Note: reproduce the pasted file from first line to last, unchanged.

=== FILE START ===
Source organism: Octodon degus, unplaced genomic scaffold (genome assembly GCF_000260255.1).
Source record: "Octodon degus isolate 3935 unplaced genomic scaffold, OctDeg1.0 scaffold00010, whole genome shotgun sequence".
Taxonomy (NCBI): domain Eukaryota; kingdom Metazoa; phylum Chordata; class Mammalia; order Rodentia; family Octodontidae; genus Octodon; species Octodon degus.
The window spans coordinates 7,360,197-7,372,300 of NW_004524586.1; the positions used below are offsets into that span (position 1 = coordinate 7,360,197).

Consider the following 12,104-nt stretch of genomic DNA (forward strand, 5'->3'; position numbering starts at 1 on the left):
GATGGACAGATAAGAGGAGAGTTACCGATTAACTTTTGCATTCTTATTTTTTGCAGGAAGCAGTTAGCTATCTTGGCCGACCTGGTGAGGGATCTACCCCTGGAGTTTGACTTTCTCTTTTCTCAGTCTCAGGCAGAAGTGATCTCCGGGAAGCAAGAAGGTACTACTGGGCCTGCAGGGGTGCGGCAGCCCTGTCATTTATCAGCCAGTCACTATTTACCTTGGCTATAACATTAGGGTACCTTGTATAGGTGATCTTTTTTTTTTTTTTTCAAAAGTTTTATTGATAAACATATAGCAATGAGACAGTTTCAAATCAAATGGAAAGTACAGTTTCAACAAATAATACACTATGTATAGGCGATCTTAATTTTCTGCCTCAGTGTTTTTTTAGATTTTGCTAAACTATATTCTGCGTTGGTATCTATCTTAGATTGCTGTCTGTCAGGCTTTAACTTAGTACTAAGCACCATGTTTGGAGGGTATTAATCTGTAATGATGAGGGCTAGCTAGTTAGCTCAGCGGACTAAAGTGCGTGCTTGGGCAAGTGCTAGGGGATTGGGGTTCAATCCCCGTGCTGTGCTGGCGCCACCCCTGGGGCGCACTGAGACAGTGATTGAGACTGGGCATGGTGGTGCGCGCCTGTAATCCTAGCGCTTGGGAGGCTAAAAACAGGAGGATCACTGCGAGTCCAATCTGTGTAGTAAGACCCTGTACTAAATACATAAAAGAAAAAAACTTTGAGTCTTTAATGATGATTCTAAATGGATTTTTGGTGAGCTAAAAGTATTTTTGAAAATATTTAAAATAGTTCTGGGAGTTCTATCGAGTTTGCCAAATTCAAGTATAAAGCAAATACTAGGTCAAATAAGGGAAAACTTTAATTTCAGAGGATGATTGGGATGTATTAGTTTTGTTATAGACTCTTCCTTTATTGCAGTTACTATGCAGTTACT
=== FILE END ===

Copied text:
Source organism: Octodon degus, unplaced genomic scaffold (genome assembly GCF_000260255.1).
Source record: "Octodon degus isolate 3935 unplaced genomic scaffold, OctDeg1.0 scaffold00010, whole genome shotgun sequence".
Taxonomy (NCBI): domain Eukaryota; kingdom Metazoa; phylum Chordata; class Mammalia; order Rodentia; family Octodontidae; genus Octodon; species Octodon degus.
The window spans coordinates 7,360,197-7,372,300 of NW_004524586.1; the positions used below are offsets into that span (position 1 = coordinate 7,360,197).

Consider the following 12,104-nt stretch of genomic DNA (forward strand, 5'->3'; position numbering starts at 1 on the left):
GATGGACAGATAAGAGGAGAGTTACCGATTAACTTTTGCATTCTTATTTTTTGCAGGAAGCAGTTAGCTATCTTGGCCGACCTGGTGAGGGATCTACCCCTGGAGTTTGACTTTCTCTTTTCTCAGTCTCAGGCAGAAGTGATCTCCGGGAAGCAAGAAGGTACTACTGGGCCTGCAGGGGTGCGGCAGCCCTGTCATTTATCAGCCAGTCACTATTTACCTTGGCTATAACATTAGGGTACCTTGTATAGGTGATCTTTTTTTTTTTTTTTCAAAAGTTTTATTGATAAACATATAGCAATGAGACAGTTTCAAATCAAATGGAAAGTACAGTTTCAACAAATAATACACTATGTATAGGCGATCTTAATTTTCTGCCTCAGTGTTTTTTTAGATTTTGCTAAACTATATTCTGCGTTGGTATCTATCTTAGATTGCTGTCTGTCAGGCTTTAACTTAGTACTAAGCACCATGTTTGGAGGGTATTAATCTGTAATGATGAGGGCTAGCTAGTTAGCTCAGCGGACTAAAGTGCGTGCTTGGGCAAGTGCTAGGGGATTGGGGTTCAATCCCCGTGCTGTGCTGGCGCCACCCCTGGGGCGCACTGAGACAGTGATTGAGACTGGGCATGGTGGTGCGCGCCTGTAATCCTAGCGCTTGGGAGGCTAAAAACAGGAGGATCACTGCGAGTCCAATCTGTGTAGTAAGACCCTGTACTAAATACATAAAAGAAAAAAACTTTGAGTCTTTAATGATGATTCTAAATGGATTTTTGGTGAGCTAAAAGTATTTTTGAAAATATTTAAAATAGTTCTGGGAGTTCTATCGAGTTTGCCAAATTCAAGTATAAAGCAAATACTAGGTCAAATAAGGGAAAACTTTAATTTCAGAGGATGATTGGGATGTATTAGTTTTGTTATAGACTCTTCCTTTATTGCAGTTACTATGCAGTTACT